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Original Research ARTICLE

Front. Plant Sci., 03 July 2019 |

Plasticity in Sexual Dimorphism Enhances Adaptation of Dioecious Vallisneria natans Plants to Water Depth Change

Yin Zhou1†, Lei Li2,3,4*† and Zhiping Song1*
  • 1Ministry of Education Key Laboratory for Biodiversity Science and Ecological Engineering, Institute of Biodiversity Science, Fudan University, Shanghai, China
  • 2Jiangxi Province Key Laboratory of Watershed Ecosystem Change and Biodiversity, Center for Watershed Ecology, Institute of Life Science and School of Life Sciences, Nanchang University, Nanchang, China
  • 3Key Laboratory of Poyang Lake Environment and Resource Utilization, Ministry of Education, Nanchang University, Nanchang, China
  • 4National Ecosystem Research Station of Jiangxi Poyang Lake Wetland, Nanchang, China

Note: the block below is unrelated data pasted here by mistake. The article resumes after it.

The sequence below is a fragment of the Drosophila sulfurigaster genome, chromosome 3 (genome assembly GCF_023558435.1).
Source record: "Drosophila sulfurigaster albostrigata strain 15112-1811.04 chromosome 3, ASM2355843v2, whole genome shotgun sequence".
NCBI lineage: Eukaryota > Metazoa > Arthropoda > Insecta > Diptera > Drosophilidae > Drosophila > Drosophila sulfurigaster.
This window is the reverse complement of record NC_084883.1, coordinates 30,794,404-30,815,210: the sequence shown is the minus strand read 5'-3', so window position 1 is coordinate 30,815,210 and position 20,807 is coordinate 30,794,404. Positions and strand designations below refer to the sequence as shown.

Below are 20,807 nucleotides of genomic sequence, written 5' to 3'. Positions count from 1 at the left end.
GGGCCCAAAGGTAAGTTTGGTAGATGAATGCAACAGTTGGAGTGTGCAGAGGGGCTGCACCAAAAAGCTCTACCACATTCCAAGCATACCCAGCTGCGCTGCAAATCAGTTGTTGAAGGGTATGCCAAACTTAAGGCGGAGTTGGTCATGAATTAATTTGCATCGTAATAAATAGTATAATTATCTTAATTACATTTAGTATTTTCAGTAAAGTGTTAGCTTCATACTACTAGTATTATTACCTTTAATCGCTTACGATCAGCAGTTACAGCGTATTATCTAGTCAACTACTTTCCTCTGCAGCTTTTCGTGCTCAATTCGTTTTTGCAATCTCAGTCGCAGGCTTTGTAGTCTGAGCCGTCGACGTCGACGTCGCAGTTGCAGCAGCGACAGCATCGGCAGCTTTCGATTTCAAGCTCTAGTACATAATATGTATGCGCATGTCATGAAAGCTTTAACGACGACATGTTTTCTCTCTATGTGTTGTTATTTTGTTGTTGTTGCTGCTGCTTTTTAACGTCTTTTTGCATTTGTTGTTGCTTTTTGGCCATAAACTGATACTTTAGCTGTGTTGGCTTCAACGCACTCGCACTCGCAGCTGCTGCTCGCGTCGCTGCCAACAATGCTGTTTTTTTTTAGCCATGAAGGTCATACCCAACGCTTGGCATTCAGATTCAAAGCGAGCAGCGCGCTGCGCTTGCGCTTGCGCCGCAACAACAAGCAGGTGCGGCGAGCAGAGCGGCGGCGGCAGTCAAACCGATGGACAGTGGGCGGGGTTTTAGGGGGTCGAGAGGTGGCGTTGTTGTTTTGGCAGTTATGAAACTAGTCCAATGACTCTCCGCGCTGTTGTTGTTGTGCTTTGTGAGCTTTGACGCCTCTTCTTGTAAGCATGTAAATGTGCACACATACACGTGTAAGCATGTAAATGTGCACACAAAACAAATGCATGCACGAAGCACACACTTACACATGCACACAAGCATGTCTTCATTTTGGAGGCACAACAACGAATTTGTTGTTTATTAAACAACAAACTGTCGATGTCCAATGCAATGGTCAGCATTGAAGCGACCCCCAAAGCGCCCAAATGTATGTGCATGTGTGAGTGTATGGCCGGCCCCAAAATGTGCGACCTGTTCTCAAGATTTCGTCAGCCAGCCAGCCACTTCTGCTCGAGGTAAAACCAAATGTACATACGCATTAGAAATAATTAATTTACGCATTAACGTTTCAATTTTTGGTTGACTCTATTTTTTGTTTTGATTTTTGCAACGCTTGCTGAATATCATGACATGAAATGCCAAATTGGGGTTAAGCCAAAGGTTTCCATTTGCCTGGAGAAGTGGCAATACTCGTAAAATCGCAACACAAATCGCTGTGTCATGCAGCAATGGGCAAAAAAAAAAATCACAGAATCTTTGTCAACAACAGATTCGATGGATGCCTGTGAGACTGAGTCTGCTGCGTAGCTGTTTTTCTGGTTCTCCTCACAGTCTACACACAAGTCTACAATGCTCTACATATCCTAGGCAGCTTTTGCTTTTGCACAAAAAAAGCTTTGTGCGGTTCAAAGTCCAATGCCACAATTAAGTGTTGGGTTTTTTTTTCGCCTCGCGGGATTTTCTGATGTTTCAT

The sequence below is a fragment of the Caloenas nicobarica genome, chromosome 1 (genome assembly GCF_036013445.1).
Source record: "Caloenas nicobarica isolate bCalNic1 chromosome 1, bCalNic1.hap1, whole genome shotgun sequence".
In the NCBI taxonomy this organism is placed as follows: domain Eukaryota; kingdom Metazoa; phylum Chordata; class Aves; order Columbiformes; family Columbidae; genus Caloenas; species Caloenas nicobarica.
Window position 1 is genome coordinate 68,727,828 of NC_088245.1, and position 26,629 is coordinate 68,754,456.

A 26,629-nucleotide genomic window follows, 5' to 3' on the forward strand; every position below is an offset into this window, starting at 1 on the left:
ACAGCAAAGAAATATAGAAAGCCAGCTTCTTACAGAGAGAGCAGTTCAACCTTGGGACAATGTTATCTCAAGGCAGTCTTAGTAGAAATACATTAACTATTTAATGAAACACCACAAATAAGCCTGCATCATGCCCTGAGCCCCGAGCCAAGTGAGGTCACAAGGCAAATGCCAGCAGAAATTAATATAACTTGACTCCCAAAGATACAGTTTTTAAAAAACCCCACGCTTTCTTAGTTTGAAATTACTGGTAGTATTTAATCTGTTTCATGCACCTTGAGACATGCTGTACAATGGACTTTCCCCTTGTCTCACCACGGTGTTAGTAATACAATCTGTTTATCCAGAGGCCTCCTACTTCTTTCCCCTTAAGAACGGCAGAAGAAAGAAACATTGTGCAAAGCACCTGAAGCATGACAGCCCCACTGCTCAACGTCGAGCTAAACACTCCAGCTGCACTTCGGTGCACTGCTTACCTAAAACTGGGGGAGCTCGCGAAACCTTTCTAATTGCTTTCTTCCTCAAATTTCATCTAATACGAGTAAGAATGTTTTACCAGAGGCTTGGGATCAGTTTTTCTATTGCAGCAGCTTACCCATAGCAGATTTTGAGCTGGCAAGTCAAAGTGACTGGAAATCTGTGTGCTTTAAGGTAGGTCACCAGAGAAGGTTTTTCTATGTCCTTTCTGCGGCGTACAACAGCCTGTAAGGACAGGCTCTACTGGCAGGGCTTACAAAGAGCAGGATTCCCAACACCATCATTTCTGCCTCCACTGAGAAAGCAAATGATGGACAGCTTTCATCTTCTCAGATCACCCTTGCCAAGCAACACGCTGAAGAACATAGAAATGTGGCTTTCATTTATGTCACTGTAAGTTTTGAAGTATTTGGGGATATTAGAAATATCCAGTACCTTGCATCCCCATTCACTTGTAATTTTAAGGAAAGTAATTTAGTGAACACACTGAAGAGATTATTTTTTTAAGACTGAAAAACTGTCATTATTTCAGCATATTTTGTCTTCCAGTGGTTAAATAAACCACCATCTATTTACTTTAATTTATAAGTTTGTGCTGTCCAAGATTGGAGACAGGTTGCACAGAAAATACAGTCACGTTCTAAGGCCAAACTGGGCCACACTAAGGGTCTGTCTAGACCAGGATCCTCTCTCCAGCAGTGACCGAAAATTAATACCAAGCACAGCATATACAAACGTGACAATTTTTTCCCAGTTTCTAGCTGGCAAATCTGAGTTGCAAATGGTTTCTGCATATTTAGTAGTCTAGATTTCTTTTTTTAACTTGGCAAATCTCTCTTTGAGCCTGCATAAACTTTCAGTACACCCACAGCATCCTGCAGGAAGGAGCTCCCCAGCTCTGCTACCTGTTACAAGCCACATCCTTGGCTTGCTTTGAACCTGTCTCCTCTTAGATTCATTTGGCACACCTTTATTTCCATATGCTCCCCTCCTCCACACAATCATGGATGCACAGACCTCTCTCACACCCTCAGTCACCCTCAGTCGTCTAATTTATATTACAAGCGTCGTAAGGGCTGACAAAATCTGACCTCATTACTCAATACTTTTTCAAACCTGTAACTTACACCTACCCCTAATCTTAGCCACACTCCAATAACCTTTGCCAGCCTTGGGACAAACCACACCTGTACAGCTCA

Sexual dimorphism in vegetative and reproductive traits is associated with contrasting strategies of males and females for response to varied environmental conditions, causing sex-specific reproduction success and consequently long-distance dispersal and colonization. Aquatic plants usually exhibit rich phenotypic plasticity and great diversity in reproductive systems, but the influence of aquatic conditions on the plasticity of sexual dimorphism has received less attention. Using a common garden experiment with dioecious submerged plant Vallisneria natans grown at various water depths simulating different light availability, we measured variations in 20 traits for females and 19 traits for males (total = 540 plants from 30 seed families) including morphology, reproductive traits and photosynthesis. We investigated sex-specific plastic responses and variation of sexual dimorphism in response to water depth change. Females displayed much greater leaf length, vegetative biomass and resource allocation to reproduction than males at all depths, whereas spathe number and gamete production per spathe displayed reverse pattern. Besides most traits in each sex (16 in female and 12 in male) showing striking phenotypic plasticity, the degree of sexual dimorphism increased significantly for total biomass and reproductive investment, but decreased for leaf length, spathe number and flowering ramet percentage in low light and deep water. Females varied more than males in leaf length, total biomass, reproductive investment, length and biomass of reproductive organs and rate of photosynthesis in response to decreased underwater light availability, suggesting that female has greater plasticity than male. These findings illustrated considerable plasticity in the degree of sexual dimorphism in a variety of vegetative and reproductive traits across different environments driven by the contrasting reproductive functions of the sexes in relation to pollen and seed dispersal. Females of V. natans responded more plastically than males to low light conditions resulted from water depth variation in either aboveground vegetative growth or reproduction. This study provides novel insight into adaptive strategies of submerged dioecious macrophytes to survive and increase fitness in freshwater habitats.